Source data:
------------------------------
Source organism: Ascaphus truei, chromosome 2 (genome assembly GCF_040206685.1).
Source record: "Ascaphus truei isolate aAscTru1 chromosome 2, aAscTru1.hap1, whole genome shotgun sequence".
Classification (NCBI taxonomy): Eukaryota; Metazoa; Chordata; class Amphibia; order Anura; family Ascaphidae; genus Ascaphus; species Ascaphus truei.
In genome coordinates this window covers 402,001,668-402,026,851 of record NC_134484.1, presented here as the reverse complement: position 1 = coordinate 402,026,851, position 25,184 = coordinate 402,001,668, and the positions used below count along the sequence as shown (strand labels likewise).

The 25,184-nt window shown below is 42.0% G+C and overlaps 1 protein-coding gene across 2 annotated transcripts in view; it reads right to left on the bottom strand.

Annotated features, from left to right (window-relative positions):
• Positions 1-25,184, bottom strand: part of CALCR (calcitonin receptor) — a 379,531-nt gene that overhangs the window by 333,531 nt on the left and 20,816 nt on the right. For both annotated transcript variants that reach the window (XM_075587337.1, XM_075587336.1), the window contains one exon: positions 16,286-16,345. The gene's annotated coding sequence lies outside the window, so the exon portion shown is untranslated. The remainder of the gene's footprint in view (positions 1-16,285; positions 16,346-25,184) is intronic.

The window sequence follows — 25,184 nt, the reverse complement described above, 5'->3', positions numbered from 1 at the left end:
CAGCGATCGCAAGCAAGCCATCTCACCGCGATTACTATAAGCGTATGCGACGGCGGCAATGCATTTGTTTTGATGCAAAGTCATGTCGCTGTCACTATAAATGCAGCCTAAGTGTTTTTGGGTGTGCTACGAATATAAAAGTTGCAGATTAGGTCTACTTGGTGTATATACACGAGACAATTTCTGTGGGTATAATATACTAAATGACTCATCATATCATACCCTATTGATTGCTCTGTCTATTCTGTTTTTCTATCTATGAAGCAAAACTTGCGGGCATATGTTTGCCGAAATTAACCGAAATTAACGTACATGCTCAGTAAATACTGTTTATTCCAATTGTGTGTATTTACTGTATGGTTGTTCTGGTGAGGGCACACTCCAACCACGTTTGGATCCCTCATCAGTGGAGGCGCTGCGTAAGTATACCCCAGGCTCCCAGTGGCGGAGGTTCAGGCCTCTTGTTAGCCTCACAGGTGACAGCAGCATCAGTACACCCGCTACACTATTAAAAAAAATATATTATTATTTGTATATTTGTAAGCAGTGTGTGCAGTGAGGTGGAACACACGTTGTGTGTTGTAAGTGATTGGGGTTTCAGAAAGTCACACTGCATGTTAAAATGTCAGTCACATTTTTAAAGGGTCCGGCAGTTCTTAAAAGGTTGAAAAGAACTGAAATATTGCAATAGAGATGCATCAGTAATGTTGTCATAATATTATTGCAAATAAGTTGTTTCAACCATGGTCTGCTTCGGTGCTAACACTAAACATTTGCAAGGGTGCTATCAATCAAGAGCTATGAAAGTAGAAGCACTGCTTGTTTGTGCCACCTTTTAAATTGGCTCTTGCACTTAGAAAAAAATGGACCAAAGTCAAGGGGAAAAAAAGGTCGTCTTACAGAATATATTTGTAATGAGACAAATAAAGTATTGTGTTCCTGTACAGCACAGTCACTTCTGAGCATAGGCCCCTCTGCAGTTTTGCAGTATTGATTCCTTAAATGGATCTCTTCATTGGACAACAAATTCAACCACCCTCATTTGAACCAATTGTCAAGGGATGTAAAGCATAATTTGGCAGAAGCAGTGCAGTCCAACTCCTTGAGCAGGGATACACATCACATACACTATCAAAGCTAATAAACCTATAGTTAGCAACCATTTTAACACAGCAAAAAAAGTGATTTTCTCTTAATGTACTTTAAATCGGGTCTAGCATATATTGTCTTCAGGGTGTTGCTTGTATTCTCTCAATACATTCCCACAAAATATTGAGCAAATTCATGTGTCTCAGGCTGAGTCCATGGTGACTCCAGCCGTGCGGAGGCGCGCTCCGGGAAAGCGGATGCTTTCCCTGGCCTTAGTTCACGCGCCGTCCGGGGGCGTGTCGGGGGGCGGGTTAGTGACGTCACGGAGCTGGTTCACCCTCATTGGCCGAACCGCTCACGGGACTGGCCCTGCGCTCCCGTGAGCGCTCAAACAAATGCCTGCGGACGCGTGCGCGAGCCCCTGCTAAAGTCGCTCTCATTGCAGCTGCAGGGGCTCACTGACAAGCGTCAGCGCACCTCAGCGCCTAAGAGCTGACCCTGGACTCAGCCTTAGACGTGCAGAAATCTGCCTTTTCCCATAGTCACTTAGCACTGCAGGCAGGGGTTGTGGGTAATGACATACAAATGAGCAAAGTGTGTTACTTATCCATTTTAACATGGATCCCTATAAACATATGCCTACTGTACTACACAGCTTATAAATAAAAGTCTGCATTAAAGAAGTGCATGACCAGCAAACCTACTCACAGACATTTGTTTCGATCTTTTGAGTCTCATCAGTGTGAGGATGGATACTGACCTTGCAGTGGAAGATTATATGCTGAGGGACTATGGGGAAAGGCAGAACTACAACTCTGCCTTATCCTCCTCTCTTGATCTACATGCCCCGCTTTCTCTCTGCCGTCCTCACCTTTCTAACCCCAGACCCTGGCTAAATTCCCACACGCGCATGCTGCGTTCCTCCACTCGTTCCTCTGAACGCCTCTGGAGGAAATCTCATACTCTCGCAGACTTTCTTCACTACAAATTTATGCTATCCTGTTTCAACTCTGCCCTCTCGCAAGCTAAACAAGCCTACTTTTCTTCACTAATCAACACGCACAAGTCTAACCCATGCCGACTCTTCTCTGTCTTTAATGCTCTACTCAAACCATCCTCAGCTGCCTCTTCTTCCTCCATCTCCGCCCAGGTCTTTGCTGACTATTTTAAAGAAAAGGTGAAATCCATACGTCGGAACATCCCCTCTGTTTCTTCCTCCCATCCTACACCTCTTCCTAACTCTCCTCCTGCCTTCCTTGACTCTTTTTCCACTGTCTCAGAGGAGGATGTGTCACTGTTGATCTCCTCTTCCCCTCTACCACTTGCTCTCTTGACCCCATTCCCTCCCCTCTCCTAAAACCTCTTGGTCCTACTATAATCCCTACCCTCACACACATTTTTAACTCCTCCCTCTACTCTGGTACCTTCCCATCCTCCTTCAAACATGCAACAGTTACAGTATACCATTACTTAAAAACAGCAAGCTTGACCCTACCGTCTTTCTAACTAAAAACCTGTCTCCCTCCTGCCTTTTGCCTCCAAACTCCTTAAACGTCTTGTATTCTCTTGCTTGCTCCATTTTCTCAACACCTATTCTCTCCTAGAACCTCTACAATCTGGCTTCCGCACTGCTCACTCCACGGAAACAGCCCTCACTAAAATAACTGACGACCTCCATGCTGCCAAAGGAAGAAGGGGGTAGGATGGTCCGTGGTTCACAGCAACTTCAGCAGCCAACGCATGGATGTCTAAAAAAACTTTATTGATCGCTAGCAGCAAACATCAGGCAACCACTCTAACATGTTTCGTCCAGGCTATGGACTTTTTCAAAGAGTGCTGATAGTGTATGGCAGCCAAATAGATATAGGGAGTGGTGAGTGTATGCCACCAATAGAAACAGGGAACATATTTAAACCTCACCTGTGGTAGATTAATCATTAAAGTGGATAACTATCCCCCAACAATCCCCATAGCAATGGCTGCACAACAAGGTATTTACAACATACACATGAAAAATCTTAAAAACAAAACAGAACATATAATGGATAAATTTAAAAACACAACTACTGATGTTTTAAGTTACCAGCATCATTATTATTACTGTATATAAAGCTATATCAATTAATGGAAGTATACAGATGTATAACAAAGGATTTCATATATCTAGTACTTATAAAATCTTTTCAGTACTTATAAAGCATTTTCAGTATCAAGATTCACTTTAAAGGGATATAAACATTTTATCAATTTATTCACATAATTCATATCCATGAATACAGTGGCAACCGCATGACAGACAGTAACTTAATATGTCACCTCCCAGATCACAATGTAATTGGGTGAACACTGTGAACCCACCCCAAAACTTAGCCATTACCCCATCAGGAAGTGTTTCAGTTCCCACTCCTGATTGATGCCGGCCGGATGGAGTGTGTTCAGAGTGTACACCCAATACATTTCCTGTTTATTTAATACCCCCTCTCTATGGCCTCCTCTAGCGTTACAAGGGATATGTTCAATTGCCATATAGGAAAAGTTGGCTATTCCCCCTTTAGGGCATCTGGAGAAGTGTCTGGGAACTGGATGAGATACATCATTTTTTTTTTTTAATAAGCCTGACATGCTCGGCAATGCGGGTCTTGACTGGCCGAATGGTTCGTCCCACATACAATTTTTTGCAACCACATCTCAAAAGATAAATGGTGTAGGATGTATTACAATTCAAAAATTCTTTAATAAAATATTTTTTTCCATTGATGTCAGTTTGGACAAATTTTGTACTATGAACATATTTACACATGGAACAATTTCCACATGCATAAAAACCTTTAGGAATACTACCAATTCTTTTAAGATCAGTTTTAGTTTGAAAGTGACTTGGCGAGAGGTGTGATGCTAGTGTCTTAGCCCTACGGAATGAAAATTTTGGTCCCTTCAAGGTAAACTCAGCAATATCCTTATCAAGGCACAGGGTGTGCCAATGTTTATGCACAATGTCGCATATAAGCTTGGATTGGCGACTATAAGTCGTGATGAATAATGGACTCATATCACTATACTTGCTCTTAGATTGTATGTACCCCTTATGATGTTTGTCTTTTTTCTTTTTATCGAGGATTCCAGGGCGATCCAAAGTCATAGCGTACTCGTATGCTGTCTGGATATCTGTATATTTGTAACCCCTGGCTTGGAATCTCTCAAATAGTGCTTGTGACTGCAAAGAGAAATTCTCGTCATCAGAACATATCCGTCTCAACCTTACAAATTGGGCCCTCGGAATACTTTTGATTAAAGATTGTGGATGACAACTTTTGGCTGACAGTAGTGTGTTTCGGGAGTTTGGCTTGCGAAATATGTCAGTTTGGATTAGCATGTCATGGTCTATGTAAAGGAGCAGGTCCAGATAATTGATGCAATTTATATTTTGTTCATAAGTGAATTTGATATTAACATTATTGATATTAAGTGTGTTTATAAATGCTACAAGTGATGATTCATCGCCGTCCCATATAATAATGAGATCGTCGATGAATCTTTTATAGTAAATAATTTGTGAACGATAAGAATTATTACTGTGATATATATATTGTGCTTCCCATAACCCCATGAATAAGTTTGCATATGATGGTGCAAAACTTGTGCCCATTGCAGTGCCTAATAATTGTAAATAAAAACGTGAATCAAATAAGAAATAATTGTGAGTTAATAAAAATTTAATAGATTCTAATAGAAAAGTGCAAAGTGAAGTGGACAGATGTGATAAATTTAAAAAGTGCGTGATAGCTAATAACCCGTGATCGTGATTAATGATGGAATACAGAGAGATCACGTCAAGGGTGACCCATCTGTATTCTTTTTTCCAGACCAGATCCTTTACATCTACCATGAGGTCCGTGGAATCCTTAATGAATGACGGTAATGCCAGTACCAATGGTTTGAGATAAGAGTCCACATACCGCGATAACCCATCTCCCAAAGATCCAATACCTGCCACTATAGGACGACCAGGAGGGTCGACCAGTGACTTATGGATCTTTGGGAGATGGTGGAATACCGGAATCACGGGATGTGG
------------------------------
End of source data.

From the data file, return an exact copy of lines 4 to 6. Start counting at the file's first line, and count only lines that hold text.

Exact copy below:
In genome coordinates this window covers 402,001,668-402,026,851 of record NC_134484.1, presented here as the reverse complement: position 1 = coordinate 402,026,851, position 25,184 = coordinate 402,001,668, and the positions used below count along the sequence as shown (strand labels likewise).

The 25,184-nt window shown below is 42.0% G+C and overlaps 1 protein-coding gene across 2 annotated transcripts in view; it reads right to left on the bottom strand.

Annotated features, from left to right (window-relative positions):